I do think that Rosenthal should have got Kimball’s side of the story if he was going to quote Burstein attacking him: “If I didn’t think he was broke, I’d have Golden Boy sue him. … In my 28 years of practice that was one of the sloppiest, most-outrageous pieces of purported journalism I’ve seen.”

Those are some pretty nasty words to be printing without giving their target a chance to reply. Rosenthal didn’t contact Kimball, which he probably should have. For the record, Kimball says he’s not broke and not surprised that nobody ran it by him, describing his relationship with The Ring as “strained.”

In the end, the article doesn’t exactly contradict what Kimball claimed either. Just because Campbell’s manager was cool with Nate getting that amount of money doesn’t mean that GBP wasn’t lifting some off the top of the purse as well. It should definitely be noted that pushing back against criticisms of Golden Boy isn’t Rosenthal’s job. That’s not what his piece was trying to do and we shouldn’t judge it through that prism.

Dan Rafael also covered the issue for ESPN over the weekend without mention of the purse problems. His was the only article that got the official line from the NYSAC, which is essentially that the documentation was never handed in. Which again, doesn’t contradict what Kimball and Hauser have said.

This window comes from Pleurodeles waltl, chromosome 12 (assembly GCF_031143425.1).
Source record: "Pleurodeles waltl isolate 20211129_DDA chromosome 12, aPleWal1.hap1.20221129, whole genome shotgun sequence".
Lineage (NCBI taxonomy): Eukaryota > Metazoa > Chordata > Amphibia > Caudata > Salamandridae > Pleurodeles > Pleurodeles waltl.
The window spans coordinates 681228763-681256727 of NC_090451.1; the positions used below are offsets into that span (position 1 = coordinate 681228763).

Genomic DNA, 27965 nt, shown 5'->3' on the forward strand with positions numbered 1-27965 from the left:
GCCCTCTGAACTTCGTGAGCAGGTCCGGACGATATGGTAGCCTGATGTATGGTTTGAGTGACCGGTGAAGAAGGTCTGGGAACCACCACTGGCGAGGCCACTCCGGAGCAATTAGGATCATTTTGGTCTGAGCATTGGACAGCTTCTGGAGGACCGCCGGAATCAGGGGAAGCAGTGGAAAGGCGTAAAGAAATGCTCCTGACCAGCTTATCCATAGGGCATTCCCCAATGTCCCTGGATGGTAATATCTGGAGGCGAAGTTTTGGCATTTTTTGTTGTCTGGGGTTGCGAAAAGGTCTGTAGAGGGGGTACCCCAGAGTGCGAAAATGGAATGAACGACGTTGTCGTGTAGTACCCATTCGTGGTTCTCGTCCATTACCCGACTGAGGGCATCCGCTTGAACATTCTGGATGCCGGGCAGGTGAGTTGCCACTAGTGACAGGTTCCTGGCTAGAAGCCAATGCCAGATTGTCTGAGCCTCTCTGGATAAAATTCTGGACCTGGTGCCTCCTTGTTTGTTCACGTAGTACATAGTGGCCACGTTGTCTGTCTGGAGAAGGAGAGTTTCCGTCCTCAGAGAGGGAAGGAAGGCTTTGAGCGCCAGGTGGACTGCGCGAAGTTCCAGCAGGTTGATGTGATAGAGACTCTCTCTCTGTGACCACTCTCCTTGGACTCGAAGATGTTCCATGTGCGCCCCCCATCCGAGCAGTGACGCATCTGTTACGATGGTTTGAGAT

So in the end, we’re none the wiser as to what happened to the money. Instead, we have two of the highest quality boxing news outlets squaring off against each other again. Both Rosenthal and Kimball are great journalists, for whom I have nothing but respect. There’s no reason why they and their publications can’t coexist. Unfortunately, these things can have a way of snowballing into full-on spats.

[UPDATED: Michael Rosenthal adds… “I have absolutely no problem with Kimball and never have. I haven’t said more than a few words to him. I didn’t even know there was friction between him and the magazine-website. I’ve just always respected him as a fine journalist.”]

About Tim Starks

Tim is the founder of The Queensberry Rules and co-founder of The Transnational Boxing Rankings Board (http://www.tbrb.org). He lives in Washington, D.C. He has written for the Guardian, Economist, New Republic, Chicago Tribune and more.